Volume 58 Number 4, June 2007
Threads & Voices: Behind the Indian Textile Tradition
|Specifications:||144 pages, 160 illustrated|
|Dimensions:||305 x 241 mm|
This is a volume with a difference – interpreting the textile through the contemporary craftspeople that make it, as well as including the voices of the designers and craft interventionaries who work with them. A single theme – the story behind the stitches, the people behind the products – runs through the book. The articles, by textile historians and designers, cover kani of Kashmir, phulkari of Punjab, chikan of Lucknow, Rajasthani block printing, sujuni of Bihar, weaving and mirrorwork of Kachchh, ari and ari bharat of Banaskantha, doria of Chinnur, Lambani embroideries of Karnataka, and the resilient symbol of swadeshi – khadi.
Laila Tyabji is founder member and Chairperson of Dastkar, a Society for Crafts & Craftspeople, established in 1981. Helping craftspeople, especially women, learn to use their inherent skills as a means of employment and independence is the crux of the Dastkar programme. Laila's own speciality is textile-based crafts, especially embroidery and applique, using traditional skills and design as a base for products with a contemporary appeal.
Siddhartha Das is a communication designer who primarily works in the cultural domain and with traditional Indian crafts.
Picasso Gets a Sewing Machine: Current Trends in Rabari Textile Arts
Lachhuben Raja and Pabiben Soma in conversation with Judy Frater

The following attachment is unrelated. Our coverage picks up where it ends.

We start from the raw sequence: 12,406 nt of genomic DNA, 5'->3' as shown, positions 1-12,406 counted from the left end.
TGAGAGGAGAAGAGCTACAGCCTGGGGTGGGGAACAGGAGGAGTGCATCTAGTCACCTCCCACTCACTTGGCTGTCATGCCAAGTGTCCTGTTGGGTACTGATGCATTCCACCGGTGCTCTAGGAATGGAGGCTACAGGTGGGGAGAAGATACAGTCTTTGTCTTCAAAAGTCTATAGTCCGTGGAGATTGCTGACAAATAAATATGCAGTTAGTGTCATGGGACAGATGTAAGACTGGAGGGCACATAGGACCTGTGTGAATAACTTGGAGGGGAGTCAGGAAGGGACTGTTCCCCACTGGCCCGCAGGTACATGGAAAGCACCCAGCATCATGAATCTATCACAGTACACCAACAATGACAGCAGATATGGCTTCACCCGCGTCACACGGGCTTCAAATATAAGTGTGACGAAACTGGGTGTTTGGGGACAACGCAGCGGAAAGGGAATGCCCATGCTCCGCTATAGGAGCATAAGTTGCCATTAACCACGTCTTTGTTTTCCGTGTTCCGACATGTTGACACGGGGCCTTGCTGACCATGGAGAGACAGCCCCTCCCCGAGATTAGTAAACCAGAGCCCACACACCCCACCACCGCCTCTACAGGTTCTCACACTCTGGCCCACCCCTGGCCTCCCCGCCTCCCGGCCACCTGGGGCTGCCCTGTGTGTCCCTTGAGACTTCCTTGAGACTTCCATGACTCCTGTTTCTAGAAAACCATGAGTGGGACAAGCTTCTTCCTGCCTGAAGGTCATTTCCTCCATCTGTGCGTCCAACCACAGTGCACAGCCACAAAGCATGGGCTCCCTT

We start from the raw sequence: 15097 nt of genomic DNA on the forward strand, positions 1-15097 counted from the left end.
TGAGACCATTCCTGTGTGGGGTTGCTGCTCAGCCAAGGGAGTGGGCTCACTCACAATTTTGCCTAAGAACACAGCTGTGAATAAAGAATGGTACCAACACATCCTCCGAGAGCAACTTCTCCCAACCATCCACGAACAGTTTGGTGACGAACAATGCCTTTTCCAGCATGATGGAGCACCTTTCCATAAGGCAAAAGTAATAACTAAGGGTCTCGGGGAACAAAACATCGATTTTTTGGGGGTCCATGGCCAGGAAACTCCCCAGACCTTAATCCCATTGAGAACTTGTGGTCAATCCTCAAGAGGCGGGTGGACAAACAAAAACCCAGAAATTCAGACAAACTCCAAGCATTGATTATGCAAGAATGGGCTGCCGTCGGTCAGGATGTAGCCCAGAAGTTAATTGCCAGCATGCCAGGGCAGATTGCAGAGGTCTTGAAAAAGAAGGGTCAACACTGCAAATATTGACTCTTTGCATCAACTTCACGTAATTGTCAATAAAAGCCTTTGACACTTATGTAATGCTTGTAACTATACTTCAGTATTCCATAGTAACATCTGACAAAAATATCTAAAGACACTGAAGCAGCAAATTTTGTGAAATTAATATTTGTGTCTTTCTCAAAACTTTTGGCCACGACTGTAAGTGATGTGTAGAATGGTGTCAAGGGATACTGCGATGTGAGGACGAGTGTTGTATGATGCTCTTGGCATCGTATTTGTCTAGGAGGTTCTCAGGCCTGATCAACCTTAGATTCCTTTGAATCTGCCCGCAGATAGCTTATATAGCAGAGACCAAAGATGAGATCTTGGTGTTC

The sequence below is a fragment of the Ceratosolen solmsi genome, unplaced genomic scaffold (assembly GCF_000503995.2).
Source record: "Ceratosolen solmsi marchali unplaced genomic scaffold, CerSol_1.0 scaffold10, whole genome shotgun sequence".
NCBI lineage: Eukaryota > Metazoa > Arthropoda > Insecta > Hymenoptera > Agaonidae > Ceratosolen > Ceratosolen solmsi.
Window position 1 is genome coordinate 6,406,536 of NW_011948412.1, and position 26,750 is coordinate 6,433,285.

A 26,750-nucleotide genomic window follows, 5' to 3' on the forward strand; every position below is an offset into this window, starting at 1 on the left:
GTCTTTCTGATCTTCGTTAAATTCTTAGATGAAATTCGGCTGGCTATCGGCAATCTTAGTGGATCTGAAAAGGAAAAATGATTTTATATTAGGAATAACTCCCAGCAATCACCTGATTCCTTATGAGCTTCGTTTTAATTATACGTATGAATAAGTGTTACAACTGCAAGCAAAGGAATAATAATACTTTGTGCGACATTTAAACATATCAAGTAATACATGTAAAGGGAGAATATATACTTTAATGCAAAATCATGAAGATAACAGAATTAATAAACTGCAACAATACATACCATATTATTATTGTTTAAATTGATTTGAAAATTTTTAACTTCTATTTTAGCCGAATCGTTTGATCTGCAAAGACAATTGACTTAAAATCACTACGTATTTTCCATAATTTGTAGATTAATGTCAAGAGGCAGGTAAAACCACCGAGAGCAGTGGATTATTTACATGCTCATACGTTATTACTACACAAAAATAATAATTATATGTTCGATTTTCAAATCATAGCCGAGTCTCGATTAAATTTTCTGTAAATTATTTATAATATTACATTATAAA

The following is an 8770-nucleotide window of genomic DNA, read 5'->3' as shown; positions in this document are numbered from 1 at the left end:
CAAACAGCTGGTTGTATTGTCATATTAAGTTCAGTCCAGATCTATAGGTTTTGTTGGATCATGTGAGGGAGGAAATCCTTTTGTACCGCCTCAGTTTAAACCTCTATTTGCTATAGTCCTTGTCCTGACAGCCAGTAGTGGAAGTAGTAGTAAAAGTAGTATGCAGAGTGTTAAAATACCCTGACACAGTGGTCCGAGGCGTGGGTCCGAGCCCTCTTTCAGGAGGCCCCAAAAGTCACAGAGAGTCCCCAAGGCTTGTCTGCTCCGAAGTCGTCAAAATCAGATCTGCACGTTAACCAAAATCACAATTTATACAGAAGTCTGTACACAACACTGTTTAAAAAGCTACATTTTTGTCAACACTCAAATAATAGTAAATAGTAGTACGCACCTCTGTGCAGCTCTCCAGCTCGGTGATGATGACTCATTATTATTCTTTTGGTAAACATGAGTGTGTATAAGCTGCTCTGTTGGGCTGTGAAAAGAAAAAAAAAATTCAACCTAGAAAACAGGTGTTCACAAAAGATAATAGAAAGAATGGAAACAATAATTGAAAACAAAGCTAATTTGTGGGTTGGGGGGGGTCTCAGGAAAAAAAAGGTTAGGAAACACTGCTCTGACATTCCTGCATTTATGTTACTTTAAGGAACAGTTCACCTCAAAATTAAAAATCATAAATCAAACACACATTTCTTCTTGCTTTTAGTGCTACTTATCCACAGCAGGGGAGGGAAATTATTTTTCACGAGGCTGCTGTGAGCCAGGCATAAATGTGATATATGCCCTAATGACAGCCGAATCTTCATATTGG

In Search of Perfection: Chikankari of Lucknow
Chippas of Rajasthan …Bindaas Unlimited
Meeta and Sunny
Embroidered Gardens of Flowers: Bagh and Phulkari of Punjab
Weaving a Vision: Doria of Chinnur
Uzramma and Annapurna M.
Charkha: The Hand Spinning Wheel
Tara Gandhi Bhattacharjee
Life Passages in Embroidery: The Lambani Women Artisans
Lakshmi Narayan and Maianna von Hippel
Sujuni of Bihar: Stitching Women’s Lives
Warp and Weft: Tradition and Change, Craftsmanship and Innovation, Artisan and Art in Bhujodi
Master Weavers Vishramji Valji, Hamir Vishramji, Shyamji Vishramji, and family in conversation with Judy Frater
Threads and Voices: Embroidery as Identity and Empowerment
Outlines the scope of the volume: glimpses of craftspeople and crafts in transition. Many are working in traditions that are centuries old but new to the marketplace and urban lifestyles. Craft has been a catalyst for personal growth and social and economic changes. The voices are those of the craftspeople, designers, and those working for craft NGOs.